Roy sees more role for Livingstone as tournament progresses | Cricket News

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ABU DHABI: Part-time slow bowler Liam Livingstone, who is capable of bowling both leg and off-spin, would be a vital cog in the sluggish UAE conditions as the T20 World Cup progresses, opener Jason Roy said on Wednesday.
After Moeen Ali‘s two wickets in two balls in Power Play, Livingstone removed both Mushfiqur Rahim and Bangladesh skipper Mahmudullah in the middle overs to keep England run-rate ahead during their eight-wicket win in a T20 World Cup match here.
“He’s doing extremely well for us and holding up an average is extremely positive,” Roy said of Livingstone.
“Especially as the tournament goes on where the pitches might get a little bit harder against spin, who knows, he might have more of a role to play.”
On a day leg-spinner Adil Rashid returned wicketless, Livingstone returned with 2/15 before Tymal Mills wreaked havoc with 3/27 to restrict Bangladesh to 124/9.
“Yeah, he’s been working extremely hard. It’s been great having Moeen and Rash (Rashid) on the side as well, and he learns a lot from them and Jeetan Patel, our spin coach, as well, has been giving him some words of wisdom. It’s paying off for him.”
Such was the pressure in the middle overs that Bangladesh played 52 dot balls in their innings.
“We bowled extremely well. Take nothing away from the bowlers. I don’t think we took too much of a foot wrong,” said Roy.
“We took our catches and fielded and bowled really well. It was a pitch that was on the slow side, and if you bowled straight and on a good length, it was quite hard to get away.”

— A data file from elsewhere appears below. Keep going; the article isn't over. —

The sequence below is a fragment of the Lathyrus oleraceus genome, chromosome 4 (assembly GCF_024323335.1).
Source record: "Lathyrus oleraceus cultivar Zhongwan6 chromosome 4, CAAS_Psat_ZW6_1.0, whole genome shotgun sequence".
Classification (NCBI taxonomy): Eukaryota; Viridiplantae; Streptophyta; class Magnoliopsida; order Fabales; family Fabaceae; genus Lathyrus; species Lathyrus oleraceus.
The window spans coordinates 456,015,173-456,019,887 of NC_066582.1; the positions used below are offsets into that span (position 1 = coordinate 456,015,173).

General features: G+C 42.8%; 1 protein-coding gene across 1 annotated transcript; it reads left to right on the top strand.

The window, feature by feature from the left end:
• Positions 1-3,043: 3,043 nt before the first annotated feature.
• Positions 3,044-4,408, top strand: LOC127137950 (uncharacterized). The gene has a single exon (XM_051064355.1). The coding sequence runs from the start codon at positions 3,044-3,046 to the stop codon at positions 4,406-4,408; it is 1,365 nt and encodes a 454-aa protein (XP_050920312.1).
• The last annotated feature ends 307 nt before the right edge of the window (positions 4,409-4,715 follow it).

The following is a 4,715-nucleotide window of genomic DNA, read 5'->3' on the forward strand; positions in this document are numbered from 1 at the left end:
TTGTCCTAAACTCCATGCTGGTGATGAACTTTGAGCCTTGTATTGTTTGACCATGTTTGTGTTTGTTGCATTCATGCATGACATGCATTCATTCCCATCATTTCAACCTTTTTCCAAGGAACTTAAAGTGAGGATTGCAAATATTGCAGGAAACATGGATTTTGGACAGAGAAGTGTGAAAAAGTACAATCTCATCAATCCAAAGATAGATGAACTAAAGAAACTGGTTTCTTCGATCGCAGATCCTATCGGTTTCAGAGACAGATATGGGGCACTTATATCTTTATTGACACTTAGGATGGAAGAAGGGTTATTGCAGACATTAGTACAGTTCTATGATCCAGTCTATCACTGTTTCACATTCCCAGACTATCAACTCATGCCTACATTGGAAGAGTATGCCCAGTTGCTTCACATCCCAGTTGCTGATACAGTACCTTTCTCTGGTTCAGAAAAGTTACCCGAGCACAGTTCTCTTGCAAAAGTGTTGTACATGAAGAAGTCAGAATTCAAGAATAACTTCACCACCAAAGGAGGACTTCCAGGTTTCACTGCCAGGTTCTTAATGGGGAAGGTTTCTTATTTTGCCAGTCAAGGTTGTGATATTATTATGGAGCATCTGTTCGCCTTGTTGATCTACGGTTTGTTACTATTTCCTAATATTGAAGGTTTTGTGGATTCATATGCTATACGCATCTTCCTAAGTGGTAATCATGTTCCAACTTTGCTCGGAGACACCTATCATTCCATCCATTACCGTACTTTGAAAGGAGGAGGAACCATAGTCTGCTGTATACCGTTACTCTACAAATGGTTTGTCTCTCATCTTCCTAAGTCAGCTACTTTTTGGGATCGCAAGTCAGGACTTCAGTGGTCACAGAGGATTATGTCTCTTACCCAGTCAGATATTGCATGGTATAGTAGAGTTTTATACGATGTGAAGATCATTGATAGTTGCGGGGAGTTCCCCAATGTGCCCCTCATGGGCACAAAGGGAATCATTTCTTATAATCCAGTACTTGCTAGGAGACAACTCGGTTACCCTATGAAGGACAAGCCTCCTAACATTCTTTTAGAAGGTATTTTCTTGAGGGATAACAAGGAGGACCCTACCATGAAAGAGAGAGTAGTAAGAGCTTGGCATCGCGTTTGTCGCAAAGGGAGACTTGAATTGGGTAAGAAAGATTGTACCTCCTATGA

Roy gave the team a great start with a blistering 38-ball 61 to make his 50th Twenty20 International cap special.
“We got off to a great start with the bat and then just capitalised on a lower total. We kept it very simple and stuck to what we do best.
“We don’t look too much into what a lot of other teams do. We make sure that everything in our camp is right and we’re doing our roles right. And today was another day that we bowled extremely well and we were clinical with the bat,” he said.
The ultra aggressive approach of the batters is paying off for the reigning ODI World Cup champions and Roy credited it to the team bonding.
“Our camp has been together since 2015 and we’ve created bonds outside of cricket and on the field, which I think plays a huge part in travelling the world and playing good cricket,” Roy said.
“We understand our roles in the team as individuals and as teammates,” he said of the success mantra for the top-ranked T20I side.
“There’s a lot of trust, a lot of friendships, but yeah, we are just a confident side that always want to get better.”
After two defeats in as many games, Bangladesh’s chances to qualify for the semifinals appear remote.
“We still have three matches to go. If we win a match we will regain our confidence,” said Nasum Ahmed whose two sixes and one four in a nine-ball 19 not out propped up the Bangladesh total.


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